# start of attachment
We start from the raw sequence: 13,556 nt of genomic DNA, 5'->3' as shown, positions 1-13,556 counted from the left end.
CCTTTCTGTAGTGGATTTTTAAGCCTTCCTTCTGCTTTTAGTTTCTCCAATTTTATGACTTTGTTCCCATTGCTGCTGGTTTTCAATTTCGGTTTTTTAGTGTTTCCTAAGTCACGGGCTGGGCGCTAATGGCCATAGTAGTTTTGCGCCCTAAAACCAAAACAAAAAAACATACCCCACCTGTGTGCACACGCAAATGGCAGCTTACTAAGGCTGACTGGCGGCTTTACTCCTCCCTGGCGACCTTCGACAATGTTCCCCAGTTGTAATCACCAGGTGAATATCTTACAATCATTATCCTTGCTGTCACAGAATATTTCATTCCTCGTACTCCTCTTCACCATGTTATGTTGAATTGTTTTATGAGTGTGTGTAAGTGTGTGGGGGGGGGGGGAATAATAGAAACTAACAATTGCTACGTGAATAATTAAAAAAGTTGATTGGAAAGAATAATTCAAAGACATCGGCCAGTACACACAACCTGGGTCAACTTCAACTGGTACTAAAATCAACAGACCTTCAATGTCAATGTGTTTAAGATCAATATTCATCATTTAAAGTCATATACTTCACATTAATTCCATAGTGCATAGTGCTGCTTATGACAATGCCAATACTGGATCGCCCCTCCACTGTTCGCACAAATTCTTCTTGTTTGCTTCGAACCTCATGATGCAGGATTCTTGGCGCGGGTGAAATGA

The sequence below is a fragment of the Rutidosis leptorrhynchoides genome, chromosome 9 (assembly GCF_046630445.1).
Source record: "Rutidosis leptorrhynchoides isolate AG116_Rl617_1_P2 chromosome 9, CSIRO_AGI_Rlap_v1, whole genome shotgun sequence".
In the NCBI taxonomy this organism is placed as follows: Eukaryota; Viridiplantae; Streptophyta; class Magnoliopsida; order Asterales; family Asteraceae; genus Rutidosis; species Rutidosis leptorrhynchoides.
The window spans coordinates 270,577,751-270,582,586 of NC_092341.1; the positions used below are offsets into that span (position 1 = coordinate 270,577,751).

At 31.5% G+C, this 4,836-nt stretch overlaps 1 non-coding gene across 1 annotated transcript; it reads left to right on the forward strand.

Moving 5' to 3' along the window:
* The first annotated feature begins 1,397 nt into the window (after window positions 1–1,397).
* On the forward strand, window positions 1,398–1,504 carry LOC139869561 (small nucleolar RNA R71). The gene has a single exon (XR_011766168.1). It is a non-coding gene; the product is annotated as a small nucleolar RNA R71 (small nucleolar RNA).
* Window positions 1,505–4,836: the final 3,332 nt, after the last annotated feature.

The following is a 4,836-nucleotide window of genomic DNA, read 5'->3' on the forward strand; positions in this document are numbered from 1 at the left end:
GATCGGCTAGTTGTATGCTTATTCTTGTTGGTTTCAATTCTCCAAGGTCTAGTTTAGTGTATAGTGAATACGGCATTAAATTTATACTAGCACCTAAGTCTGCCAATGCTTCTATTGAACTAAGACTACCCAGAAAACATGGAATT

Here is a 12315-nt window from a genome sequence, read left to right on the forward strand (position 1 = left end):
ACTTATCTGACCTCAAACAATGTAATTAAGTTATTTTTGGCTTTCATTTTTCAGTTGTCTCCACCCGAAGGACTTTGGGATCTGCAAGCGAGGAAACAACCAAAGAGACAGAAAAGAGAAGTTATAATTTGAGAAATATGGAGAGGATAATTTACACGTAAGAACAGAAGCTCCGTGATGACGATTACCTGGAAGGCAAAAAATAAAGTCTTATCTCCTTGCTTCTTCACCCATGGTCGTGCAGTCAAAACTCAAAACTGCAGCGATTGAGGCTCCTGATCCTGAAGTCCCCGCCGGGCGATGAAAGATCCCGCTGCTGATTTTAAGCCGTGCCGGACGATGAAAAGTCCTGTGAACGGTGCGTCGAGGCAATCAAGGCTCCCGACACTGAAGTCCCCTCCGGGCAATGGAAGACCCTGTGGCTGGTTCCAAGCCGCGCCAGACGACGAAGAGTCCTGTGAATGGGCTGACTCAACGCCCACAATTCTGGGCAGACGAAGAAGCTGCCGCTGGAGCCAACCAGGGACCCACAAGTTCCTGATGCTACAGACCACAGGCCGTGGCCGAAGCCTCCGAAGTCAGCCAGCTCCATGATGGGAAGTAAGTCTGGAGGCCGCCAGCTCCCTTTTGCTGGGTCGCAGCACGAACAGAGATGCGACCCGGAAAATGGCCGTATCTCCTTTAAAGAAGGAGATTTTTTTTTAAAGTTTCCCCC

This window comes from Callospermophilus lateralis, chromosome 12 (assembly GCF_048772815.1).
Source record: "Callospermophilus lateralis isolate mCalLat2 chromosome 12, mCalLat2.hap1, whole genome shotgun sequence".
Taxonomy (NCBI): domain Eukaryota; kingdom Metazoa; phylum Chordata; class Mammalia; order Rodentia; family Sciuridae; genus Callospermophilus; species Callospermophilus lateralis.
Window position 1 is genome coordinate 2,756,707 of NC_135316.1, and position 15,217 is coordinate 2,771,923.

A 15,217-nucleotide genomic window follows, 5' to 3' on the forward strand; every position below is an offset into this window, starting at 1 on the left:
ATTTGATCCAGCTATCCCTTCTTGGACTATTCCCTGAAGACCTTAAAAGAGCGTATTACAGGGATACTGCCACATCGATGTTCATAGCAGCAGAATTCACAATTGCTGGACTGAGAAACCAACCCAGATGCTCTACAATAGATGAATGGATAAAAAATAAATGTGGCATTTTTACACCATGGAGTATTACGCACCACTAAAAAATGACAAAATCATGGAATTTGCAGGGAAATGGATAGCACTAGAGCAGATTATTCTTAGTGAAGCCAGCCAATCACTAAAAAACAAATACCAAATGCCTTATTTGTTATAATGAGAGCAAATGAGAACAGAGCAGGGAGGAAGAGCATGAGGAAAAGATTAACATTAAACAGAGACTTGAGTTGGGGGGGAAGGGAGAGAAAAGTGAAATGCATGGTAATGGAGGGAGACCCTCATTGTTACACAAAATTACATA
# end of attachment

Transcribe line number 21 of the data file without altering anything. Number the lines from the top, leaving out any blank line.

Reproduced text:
ATTTGATCCAGCTATCCCTTCTTGGACTATTCCCTGAAGACCTTAAAAGAGCGTATTACAGGGATACTGCCACATCGATGTTCATAGCAGCAGAATTCACAATTGCTGGACTGAGAAACCAACCCAGATGCTCTACAATAGATGAATGGATAAAAAATAAATGTGGCATTTTTACACCATGGAGTATTACGCACCACTAAAAAATGACAAAATCATGGAATTTGCAGGGAAATGGATAGCACTAGAGCAGATTATTCTTAGTGAAGCCAGCCAATCACTAAAAAACAAATACCAAATGCCTTATTTGTTATAATGAGAGCAAATGAGAACAGAGCAGGGAGGAAGAGCATGAGGAAAAGATTAACATTAAACAGAGACTTGAGTTGGGGGGGAAGGGAGAGAAAAGTGAAATGCATGGTAATGGAGGGAGACCCTCATTGTTACACAAAATTACATA